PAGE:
Price sensitive

“It’s a very price sensitive process. We want to be a group that facilitates testing to help society open up safely within the prevailing public health guidelines.

“We also want to do it on a model that makes sense for us, so there’s some profit but not to the detriment of clients and customers, we want to make this an affordable and accessible process for everybody.

“So if people in the summer can spend maybe €36 on testing between four, rather than the other way which wouldn’t work.

“Hotels and restaurants need this because if they don’t get indoor dining back until the end of July, that could be curtains for a lot of businesses.

“May, June and July are the months you’d be expected to be able to eat outdoors, but after it will be difficult.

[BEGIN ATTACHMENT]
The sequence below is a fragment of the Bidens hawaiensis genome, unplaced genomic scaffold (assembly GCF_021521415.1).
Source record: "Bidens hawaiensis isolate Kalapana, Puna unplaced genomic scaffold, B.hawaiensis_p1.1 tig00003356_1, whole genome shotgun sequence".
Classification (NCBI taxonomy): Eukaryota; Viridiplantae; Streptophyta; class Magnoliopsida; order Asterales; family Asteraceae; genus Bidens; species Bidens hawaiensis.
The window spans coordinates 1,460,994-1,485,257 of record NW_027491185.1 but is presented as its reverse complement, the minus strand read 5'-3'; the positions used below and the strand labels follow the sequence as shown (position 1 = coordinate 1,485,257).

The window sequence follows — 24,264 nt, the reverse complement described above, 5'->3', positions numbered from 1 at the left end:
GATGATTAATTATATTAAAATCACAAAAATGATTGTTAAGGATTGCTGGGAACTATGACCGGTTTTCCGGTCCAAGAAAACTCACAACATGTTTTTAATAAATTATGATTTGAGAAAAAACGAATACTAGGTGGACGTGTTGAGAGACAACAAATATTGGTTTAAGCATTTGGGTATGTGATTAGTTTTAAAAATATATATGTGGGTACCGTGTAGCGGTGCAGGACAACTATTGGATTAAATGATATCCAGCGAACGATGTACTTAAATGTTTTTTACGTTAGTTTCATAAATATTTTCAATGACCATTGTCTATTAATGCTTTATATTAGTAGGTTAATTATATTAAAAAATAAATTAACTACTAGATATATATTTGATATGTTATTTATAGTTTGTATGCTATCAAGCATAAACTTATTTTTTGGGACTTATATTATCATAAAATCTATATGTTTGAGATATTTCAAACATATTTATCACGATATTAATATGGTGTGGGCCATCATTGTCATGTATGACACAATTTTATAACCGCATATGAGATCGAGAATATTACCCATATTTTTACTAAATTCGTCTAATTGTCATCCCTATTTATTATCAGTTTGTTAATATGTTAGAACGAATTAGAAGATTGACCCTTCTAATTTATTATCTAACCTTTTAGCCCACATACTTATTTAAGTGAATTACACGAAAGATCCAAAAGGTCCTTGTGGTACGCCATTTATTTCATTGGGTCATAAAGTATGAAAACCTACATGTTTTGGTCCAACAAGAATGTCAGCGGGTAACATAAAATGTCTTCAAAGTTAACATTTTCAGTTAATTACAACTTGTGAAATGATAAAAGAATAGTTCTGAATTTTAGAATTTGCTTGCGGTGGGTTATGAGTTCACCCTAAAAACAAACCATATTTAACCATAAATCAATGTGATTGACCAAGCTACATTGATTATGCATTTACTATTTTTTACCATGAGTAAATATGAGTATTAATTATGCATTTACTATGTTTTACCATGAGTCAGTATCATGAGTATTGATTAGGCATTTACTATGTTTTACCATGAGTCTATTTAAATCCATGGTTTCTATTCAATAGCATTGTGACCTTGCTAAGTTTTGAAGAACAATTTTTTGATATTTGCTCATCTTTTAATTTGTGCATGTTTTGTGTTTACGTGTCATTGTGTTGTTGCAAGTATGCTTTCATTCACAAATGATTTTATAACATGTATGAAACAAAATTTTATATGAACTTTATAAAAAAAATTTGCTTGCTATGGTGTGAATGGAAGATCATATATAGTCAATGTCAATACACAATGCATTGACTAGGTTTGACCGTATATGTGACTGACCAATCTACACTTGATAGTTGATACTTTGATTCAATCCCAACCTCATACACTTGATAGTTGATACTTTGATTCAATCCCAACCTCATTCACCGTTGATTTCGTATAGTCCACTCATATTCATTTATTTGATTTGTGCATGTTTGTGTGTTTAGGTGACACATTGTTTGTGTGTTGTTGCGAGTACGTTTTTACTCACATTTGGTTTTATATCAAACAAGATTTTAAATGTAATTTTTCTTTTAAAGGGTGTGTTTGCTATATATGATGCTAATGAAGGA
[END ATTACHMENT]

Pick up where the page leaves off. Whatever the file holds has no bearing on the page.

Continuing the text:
“I would see this as a medium term solution, once 80-90 per cent of the population is vaccinated then the risk for society changes and so does what we do. In the short or medium term this is an option to help people, businesses and the economy.”

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While he feels Government should play a role in providing regulation for how it would be applied, Dr Flynn said it could then be the responsibility of individual businesses and testing partners.

Covid grants

“Government’s responsibility goes so far, public health, individual health systems. Their role is to validate the processes that public providers and businesses can use in the testing area.

“I don’t think Government needs to do the testing, but maybe there could be a Covid grant or support for companies that want to be involved in the testing process, and some way it’s co-shared.

“They could even subsidise each restaurant with €5 for the process to get down to €10 or €5 for a test, I don’t think anyone would mind that especially after the year we’ve had.”